Wednesday, December 16, 2020

Medlars, Australian Finger Limes, and Chinottos Oh My! Harvest Season is here!

Medlars embody the exotic and wonderful fruit time of Autumn! This year we are still processing (and picking) three of the fruits I had to grow myself just to have the opportunity to taste them.

Even in a year such as this one, the plants have managed to follow the flow of the seasons and do what they do so well - grow amazing fruits.

The Medlar


The Medlar is still a minor enigma to me - five hundred years ago in England this was one of the most popular Winter fruits. Admittedly, that is a pretty sparse competitive space, yet these mild flavored and strange to ripen fruits are a delight. The golden foliage of Autumn even looks wonderful on a murky, smokey day:

The enigma comes from my trying to adapt recipes for other fruits to the Medlar. It needs its own recipes, its is not an apple, nor a pear, nor a persimmon, all of which it has been compared to in some way or another. 

Medlars are picked when the leaves turn, while still essentially hard as rocks. My son eats them like this and enjoys them - I certainly can eat them like this, though they are much crunchier than I really prefer and the flavor has not fully developed.

Then, Medlars must be bletted. This is essentially over-ripening them until they are soft. Experimentally, I've determined this is hard to get the timing exactly right on, so instead of setting them on shelves in a single layer to slowly soften, I put them in a large pot, cover them with water, and bring to a simmer for about an hour until they are soft. 

At this point, skins need peeled off, and the soft pulp pushed through a strainer or collander to separate it from the large seeds in the center of the fruit. Collect the paste, and freeze it until you need it.

Australian Finger Limes

What is fantastic about the rainforests of Australia? Lots! In that list near the top, at least for me, is the Australian Finger Lime. It almost makes up for the very existence of things like Arboreal Leeches in the same forests...

Australian Finger Limes actually come in a wide range of fruit and juice sack colors, though I've only got one that is green (pink when very ripe). They also have kin in the area, like Blood Limes.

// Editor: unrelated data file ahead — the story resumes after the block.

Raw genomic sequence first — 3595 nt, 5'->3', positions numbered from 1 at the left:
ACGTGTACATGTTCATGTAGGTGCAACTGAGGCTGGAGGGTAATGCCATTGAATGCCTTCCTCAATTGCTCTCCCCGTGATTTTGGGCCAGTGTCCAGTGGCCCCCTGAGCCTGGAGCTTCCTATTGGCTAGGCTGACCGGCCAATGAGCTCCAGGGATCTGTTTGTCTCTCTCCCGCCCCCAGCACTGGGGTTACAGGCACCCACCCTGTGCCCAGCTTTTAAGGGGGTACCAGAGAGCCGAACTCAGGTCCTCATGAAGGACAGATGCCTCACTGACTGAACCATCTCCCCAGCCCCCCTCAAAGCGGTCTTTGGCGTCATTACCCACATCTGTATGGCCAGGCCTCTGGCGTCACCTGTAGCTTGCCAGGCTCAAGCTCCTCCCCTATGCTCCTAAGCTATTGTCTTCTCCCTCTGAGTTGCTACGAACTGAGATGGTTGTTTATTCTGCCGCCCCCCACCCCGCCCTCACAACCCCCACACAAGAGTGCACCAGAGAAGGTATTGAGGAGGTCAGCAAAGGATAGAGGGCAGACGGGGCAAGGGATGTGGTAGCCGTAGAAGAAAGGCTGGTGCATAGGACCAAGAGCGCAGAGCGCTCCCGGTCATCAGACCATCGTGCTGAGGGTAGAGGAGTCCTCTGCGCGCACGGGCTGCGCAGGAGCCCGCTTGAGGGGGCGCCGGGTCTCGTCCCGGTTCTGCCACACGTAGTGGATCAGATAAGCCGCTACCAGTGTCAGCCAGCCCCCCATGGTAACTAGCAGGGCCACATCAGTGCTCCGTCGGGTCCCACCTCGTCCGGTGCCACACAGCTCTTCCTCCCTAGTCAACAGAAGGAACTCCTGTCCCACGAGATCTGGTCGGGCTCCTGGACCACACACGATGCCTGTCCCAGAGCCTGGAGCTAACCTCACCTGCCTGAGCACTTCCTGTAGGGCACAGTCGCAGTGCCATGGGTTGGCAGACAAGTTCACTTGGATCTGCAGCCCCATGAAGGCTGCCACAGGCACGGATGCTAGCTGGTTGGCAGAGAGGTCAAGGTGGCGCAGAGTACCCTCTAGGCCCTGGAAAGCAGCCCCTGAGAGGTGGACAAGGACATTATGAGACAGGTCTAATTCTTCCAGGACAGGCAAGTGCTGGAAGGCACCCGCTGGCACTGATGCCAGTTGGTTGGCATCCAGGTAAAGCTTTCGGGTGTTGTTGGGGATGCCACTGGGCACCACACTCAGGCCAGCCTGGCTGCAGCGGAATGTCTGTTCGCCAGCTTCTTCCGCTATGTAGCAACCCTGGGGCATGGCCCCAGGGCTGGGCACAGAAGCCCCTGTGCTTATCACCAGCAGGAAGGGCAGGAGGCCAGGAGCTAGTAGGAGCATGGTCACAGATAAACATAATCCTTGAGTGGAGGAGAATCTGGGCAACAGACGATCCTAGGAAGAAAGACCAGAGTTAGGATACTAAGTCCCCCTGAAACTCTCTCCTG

Something I did not appreciate when I planted these trees is exactly how spiny they are - picking the fruit is work, mostly because of the effort to deal with the long, sharp thorns these trees bear abundantly. Still, there is room to be creative, especially when my son helps invent prickle-free picking tools.

One problem I faced in previous years is a short harvest season starting around the beginning of October and only lasting through December. This year, we are experimenting with freezing whole finger limes. To use them, take them out of the freezer and allow them to thaw for about an hour. Then cut open and allow the juice sacks to come out just like in the fresh fruit. I wish I'd run across this idea a few years ago!

The Chinotto

This is how Switzerland lays claim to being a Citrus-growing nation! It is also part of the flavor of an Italian drink of the same name, and can be candied, juiced, or the rind grated into dishes to add a rather distinct flavor not too far from Oil of Bergamot.

This is a ridiculously slow growing tree. Ours is five feet tall and wide, and nearly twenty years old. Still, it bears glowing orange-yellow fruits on the ends of the branches, on display for many months, and holding well on the tree right through the Winter, snowfall and all.

I'll  be honest - aside from candied and as a really lovely bush for the Winter (and a spectacular source of Vitamin C), I don't really know what to do with these fruits yet. I feel there is more to them than I've yet coaxed from them. 

Now the rains have finally started, the next event will be Mushrooms!

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